The Climate Report Card says countries are trying, but they badly need to improve

The Climate Report Card says countries are trying, but they badly need to improve

Countries are far from achieving these goals. Current climate pledges would put the world on track for a temperature rise of 2.5 degrees Celsius or so by 2100, assuming countries follow through with their plans. In order to keep global warming at safer levels, global emissions must fall by about 60 percent by 2035, which will likely require a much faster expansion of energy sources such as wind, solar or nuclear power and a sharp decline in pollution. Caused by fossil fuels. Such as oil, coal and natural gas.

The report said the window of opportunity to keep warming at 1.5 degrees Celsius was “rapidly narrowing.”

The new report is part of what is known as Global inventory. When countries agreed to the Paris Agreement, they agreed to meet every five years, starting in 2023, to formally assess how the fight against climate change is going and see if they should step up their efforts.

The report, which took nearly two years to prepare, is supposed to serve as the basis for the next round of UN climate negotiations, known as COP28, which will begin in late November in Dubai, United Arab Emirates. There, countries will discuss how to respond to the global assessment and what more they can do.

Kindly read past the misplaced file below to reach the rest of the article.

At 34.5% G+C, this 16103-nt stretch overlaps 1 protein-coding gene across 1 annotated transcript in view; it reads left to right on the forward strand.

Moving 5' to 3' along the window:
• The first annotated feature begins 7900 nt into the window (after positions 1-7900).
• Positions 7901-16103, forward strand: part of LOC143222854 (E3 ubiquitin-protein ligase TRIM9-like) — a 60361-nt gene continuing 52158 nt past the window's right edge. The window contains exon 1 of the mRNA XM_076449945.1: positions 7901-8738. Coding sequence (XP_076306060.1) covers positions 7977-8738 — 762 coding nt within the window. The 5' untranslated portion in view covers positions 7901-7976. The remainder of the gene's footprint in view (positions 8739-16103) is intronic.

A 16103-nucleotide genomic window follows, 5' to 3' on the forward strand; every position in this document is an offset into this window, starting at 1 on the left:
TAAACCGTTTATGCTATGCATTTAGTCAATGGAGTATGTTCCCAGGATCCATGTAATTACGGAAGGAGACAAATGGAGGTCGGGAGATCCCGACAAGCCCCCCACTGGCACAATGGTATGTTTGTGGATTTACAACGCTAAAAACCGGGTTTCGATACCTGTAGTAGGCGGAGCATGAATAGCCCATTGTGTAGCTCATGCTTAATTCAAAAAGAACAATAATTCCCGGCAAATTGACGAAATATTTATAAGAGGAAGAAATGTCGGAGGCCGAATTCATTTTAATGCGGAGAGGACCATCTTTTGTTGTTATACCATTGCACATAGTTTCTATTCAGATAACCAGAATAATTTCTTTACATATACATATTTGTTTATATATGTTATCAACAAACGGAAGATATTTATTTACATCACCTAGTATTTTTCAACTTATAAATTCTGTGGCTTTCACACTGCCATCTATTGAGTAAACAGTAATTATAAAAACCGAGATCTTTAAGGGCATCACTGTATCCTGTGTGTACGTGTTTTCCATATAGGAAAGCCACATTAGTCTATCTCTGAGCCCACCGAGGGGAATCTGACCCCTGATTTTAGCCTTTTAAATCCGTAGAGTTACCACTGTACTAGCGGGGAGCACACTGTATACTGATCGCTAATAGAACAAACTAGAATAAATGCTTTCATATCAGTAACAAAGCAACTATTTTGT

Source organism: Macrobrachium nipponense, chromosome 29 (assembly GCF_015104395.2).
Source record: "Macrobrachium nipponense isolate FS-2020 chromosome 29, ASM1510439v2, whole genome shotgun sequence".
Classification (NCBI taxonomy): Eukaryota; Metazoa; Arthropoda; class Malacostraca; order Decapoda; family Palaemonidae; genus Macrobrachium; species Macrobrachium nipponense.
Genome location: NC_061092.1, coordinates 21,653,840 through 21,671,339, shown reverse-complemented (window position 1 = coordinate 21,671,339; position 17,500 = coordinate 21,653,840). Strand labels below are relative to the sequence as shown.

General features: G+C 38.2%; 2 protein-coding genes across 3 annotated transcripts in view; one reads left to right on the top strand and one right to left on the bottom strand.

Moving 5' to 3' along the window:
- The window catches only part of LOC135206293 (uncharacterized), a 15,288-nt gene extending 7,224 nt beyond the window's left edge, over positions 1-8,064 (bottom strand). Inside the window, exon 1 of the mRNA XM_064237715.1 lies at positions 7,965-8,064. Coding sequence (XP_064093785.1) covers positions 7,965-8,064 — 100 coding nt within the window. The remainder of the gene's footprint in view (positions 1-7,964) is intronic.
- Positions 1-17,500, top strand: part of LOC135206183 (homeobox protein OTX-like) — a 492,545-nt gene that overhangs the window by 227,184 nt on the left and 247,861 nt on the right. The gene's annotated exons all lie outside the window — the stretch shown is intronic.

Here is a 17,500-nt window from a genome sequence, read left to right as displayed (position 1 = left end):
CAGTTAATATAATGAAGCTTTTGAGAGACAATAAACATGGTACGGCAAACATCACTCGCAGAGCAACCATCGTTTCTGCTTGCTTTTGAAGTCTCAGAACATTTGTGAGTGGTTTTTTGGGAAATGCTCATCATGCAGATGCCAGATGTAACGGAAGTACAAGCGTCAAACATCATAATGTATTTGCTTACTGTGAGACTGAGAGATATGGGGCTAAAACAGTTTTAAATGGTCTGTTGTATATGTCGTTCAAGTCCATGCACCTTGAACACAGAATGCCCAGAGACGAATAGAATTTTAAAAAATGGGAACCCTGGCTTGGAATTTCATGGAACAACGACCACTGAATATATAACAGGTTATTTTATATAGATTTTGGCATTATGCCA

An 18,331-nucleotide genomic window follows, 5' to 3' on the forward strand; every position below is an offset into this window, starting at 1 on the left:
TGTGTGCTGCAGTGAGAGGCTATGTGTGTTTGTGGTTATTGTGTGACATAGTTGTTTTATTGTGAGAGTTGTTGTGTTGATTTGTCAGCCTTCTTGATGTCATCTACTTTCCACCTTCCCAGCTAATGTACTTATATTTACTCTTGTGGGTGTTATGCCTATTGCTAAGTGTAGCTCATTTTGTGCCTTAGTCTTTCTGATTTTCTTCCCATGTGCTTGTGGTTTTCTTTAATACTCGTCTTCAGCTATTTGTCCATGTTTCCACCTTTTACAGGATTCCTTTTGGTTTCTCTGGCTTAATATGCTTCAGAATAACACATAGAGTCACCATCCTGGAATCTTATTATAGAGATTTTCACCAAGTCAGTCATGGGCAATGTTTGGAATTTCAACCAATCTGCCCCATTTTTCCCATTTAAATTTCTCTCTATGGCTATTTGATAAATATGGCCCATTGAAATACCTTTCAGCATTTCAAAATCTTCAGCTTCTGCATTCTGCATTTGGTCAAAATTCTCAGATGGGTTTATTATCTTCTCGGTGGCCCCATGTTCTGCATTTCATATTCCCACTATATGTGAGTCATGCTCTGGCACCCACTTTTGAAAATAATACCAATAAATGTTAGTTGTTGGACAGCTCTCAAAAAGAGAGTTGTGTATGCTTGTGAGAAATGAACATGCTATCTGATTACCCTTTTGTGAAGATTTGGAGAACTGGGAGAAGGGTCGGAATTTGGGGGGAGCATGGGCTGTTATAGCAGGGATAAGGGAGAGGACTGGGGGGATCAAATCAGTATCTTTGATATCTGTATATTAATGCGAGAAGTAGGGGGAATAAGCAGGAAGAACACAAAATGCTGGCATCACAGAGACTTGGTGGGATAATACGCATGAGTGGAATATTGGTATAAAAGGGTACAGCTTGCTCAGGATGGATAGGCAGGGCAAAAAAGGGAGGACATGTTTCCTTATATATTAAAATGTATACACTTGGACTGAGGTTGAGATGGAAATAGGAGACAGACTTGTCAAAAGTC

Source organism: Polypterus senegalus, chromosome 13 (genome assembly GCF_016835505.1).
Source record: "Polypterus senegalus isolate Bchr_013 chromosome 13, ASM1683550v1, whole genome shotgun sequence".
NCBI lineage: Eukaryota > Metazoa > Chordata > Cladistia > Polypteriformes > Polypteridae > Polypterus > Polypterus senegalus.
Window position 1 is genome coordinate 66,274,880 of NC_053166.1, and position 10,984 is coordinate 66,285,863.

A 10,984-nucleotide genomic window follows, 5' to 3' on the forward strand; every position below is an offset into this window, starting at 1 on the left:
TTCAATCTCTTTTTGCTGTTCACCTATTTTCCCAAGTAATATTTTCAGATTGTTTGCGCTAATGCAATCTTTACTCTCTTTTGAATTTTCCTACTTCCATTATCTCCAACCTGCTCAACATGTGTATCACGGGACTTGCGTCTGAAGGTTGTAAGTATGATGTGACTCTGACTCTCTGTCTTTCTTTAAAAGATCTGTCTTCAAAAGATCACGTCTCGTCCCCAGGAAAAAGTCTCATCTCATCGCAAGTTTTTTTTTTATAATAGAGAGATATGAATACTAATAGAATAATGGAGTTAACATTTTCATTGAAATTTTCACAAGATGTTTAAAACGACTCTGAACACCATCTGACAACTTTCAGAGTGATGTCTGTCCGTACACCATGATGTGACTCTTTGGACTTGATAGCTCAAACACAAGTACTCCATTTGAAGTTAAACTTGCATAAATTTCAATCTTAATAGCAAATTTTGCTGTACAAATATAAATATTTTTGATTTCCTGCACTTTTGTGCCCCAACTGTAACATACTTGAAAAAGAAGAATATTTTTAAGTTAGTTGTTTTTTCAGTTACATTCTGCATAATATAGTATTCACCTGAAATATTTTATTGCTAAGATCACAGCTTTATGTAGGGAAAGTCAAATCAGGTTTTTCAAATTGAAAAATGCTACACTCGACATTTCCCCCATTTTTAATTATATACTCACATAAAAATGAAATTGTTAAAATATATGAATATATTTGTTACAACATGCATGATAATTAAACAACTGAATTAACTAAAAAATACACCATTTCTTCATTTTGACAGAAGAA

“I urge governments to carefully study the report’s findings and understand what it ultimately means for them, and what ambitious action they need to take next,” said UN climate chief Simon Steele. “The global assessment process is a defining moment to achieve greater ambition and accelerate action.”

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The report avoids pinpointing any single country for success or failure, highlighting one of the thorniest dynamics in global climate talks. Everyone agrees that the world as a whole must cut emissions faster, but countries disagree sharply about who exactly should do more. Developing countries like India say rich emitters like the United States and Europe should reduce the use of fossil fuels more quickly to give poorer countries more time to clean up their economies. US officials often point out that China needs to do more now that the country is the world’s largest emitter.

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